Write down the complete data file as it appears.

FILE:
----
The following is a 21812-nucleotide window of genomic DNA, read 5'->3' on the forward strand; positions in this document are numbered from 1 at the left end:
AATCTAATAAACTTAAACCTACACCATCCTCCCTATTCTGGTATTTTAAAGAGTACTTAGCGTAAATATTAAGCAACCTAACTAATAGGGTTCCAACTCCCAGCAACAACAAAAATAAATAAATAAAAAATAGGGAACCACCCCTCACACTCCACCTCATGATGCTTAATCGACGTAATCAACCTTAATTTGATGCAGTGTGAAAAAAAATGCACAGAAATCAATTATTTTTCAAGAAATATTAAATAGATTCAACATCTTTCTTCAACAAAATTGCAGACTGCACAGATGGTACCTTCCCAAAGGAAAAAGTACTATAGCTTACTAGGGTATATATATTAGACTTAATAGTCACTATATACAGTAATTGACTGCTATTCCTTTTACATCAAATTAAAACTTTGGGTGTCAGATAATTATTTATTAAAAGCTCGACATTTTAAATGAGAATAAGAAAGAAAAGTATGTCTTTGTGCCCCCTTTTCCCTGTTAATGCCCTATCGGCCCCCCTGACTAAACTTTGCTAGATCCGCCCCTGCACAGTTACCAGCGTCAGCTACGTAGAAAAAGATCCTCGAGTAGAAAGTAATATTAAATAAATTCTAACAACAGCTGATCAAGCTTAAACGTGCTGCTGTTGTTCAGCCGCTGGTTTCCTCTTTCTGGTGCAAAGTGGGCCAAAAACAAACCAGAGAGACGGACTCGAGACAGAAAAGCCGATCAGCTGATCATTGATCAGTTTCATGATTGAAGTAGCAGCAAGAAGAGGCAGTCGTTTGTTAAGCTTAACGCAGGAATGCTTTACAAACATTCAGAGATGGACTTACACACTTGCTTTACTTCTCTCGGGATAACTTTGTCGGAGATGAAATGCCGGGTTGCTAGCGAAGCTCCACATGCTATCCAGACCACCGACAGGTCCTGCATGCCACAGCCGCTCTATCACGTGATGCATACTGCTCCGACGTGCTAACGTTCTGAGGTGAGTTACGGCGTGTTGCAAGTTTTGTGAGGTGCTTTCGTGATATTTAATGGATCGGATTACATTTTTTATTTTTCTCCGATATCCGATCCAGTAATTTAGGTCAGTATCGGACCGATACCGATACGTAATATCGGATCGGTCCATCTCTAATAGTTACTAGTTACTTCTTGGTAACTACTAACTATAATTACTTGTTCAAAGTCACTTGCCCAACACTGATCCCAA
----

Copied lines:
The following is a 21812-nucleotide window of genomic DNA, read 5'->3' on the forward strand; positions in this document are numbered from 1 at the left end:
AATCTAATAAACTTAAACCTACACCATCCTCCCTATTCTGGTATTTTAAAGAGTACTTAGCGTAAATATTAAGCAACCTAACTAATAGGGTTCCAACTCCCAGCAACAACAAAAATAAATAAATAAAAAATAGGGAACCACCCCTCACACTCCACCTCATGATGCTTAATCGACGTAATCAACCTTAATTTGATGCAGTGTGAAAAAAAATGCACAGAAATCAATTATTTTTCAAGAAATATTAAATAGATTCAACATCTTTCTTCAACAAAATTGCAGACTGCACAGATGGTACCTTCCCAAAGGAAAAAGTACTATAGCTTACTAGGGTATATATATTAGACTTAATAGTCACTATATACAGTAATTGACTGCTATTCCTTTTACATCAAATTAAAACTTTGGGTGTCAGATAATTATTTATTAAAAGCTCGACATTTTAAATGAGAATAAGAAAGAAAAGTATGTCTTTGTGCCCCCTTTTCCCTGTTAATGCCCTATCGGCCCCCCTGACTAAACTTTGCTAGATCCGCCCCTGCACAGTTACCAGCGTCAGCTACGTAGAAAAAGATCCTCGAGTAGAAAGTAATATTAAATAAATTCTAACAACAGCTGATCAAGCTTAAACGTGCTGCTGTTGTTCAGCCGCTGGTTTCCTCTTTCTGGTGCAAAGTGGGCCAAAAACAAACCAGAGAGACGGACTCGAGACAGAAAAGCCGATCAGCTGATCATTGATCAGTTTCATGATTGAAGTAGCAGCAAGAAGAGGCAGTCGTTTGTTAAGCTTAACGCAGGAATGCTTTACAAACATTCAGAGATGGACTTACACACTTGCTTTACTTCTCTCGGGATAACTTTGTCGGAGATGAAATGCCGGGTTGCTAGCGAAGCTCCACATGCTATCCAGACCACCGACAGGTCCTGCATGCCACAGCCGCTCTATCACGTGATGCATACTGCTCCGACGTGCTAACGTTCTGAGGTGAGTTACGGCGTGTTGCAAGTTTTGTGAGGTGCTTTCGTGATATTTAATGGATCGGATTACATTTTTTATTTTTCTCCGATATCCGATCCAGTAATTTAGGTCAGTATCGGACCGATACCGATACGTAATATCGGATCGGTCCATCTCTAATAGTTACTAGTTACTTCTTGGTAACTACTAACTATAATTACTTGTTCAAAGTCACTTGCCCAACACTGATCCCAA